The first week of football practice in high school, I became somewhat notorious for throwing up in the middle of drills. This turn-of-events wasn’t lost on me, and eventually I learned not to eat in the hours before practice. Still, for the next few years, in the hot North Carolina summer, I would throw myself into drills and sprints to the point where I would experience “dry heaves”, basically retching and feeling terrible. My coach would say, “Don’t die out here! If you’re going to die, go inside first!”
There was a perverse bit of pride in knowing I could push myself so hard. In fact, I remember Coach Gero once told someone who was suffering a similar experience, “Get back in line! Mullis threw up and he got back in line!”
At some point, every serious athlete will need to decide what kind of relationship she or he wants to have with pain. This is especially true of endurance athletes, but is also true for those who must practice in adverse weather or who must do physical tasks over and over. And it almost goes without saying that martial artists and other physical combatants will need to figure out how much pain to tolerate (although in this latter case, pain isn’t something you want to invite in, but rather something you must endure as part of the sport).
Some of the most-watched videos of endurance races are those when someone is collapsing or otherwise not able to move forward toward the end of the race. These are hard for me to watch.
In shorter races, though, I am inspired to see how people can push themselves. (I can watch these because there’s not much serious health risk for a well-trained athlete running relatively short and middle distances.)
Steve Prefontaine was notorious for his ability to push himself to the limits. He once said, “ A lot of people run a race to see who is the fastest. I run to see who has the most guts, who can punish himself into exhausting pace, and then at the end, punish himself even more.” This was a man who understood the relationship between performance and pain. There aren’t many videos of his races, but most of them show him in an all-out effort until the end. My favorite of his races is the noted 1972 Olympic 5000M, in which he came in fourth. He led, then dropped to fifth, then led, the dropped back, and then made a final bid on the last lap before breaking down. It was clear than his limit wasn’t pain, as is the case for most of us, but just his physical ability. (It’s important to note that no one under 25 had ever won the gold medal in the Olympic 5K, and had Pre’s life not be cut short, he might have come back in 1976 to medal.)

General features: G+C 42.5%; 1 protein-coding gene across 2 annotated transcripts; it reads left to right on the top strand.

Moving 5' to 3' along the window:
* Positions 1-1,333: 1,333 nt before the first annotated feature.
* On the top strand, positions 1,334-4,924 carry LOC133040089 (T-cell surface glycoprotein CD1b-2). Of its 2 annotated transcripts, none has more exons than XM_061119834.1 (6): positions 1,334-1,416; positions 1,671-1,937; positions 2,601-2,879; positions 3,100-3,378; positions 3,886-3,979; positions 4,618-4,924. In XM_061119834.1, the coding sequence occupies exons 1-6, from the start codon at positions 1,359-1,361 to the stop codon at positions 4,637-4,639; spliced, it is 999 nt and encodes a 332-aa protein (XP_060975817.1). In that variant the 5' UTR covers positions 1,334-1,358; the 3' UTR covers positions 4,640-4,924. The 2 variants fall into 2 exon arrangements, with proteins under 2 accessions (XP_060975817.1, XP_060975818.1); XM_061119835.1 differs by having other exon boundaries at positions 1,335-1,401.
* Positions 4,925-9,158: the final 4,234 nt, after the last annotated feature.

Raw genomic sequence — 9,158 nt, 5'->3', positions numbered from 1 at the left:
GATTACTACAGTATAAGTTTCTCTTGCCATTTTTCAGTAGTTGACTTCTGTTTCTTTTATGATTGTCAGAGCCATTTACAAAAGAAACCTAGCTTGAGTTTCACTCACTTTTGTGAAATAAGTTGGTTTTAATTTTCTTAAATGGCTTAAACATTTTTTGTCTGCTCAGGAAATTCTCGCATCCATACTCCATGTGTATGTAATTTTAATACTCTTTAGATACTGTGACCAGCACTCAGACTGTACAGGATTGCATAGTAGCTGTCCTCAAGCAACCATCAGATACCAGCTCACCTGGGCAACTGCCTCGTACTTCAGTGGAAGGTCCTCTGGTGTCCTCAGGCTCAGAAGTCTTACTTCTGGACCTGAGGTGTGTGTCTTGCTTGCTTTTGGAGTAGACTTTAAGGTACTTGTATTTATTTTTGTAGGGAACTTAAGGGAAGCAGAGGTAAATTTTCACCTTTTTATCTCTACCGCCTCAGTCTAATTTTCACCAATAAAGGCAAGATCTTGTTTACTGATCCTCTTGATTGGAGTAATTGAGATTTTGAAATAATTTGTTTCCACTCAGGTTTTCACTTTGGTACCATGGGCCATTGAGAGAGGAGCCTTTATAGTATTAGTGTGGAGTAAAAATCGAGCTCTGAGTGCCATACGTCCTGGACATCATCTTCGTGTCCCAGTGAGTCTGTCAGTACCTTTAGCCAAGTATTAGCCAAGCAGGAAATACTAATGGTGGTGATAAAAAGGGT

But I need not look to celebrity and elite runners for inspiration. I have many friends who I’ve seen lay it all out for the sake of knowing they did their best. Last summer, our training group did an informal relay where there was nothing but team pride at stake. My friend Sarah, in particular, ran all out in every event ranging from 400M to 1600M, setting multiple personal bests in the process. It’s something I’ll never forget, and it’s the kind of thing we can draw on when we are deciding how much pain to endure.
And that’s the thing about pain in endurance sports. It’s a decision each person makes, a calculation of how close she or he wants to come to reaching full potential versus how much pain to endure. Alexi Pappas has written eloquently about her relationship with pain: “All pain takes its time. Some hurt grows old and dies, but other times it lingers like the glop of hot-cocoa powder stuck to the bottom of the mug. No matter what variety of pain I am confronted with, I have a choice about how I interact with it and how it will affect me. All marshmallows, when squeezed, can reinflate eventually.”
It’s remarkable that in order to feel most alive, you have to push yourself to the point where you feel dead. It’s a decision you need to make over and over to reach your full potential.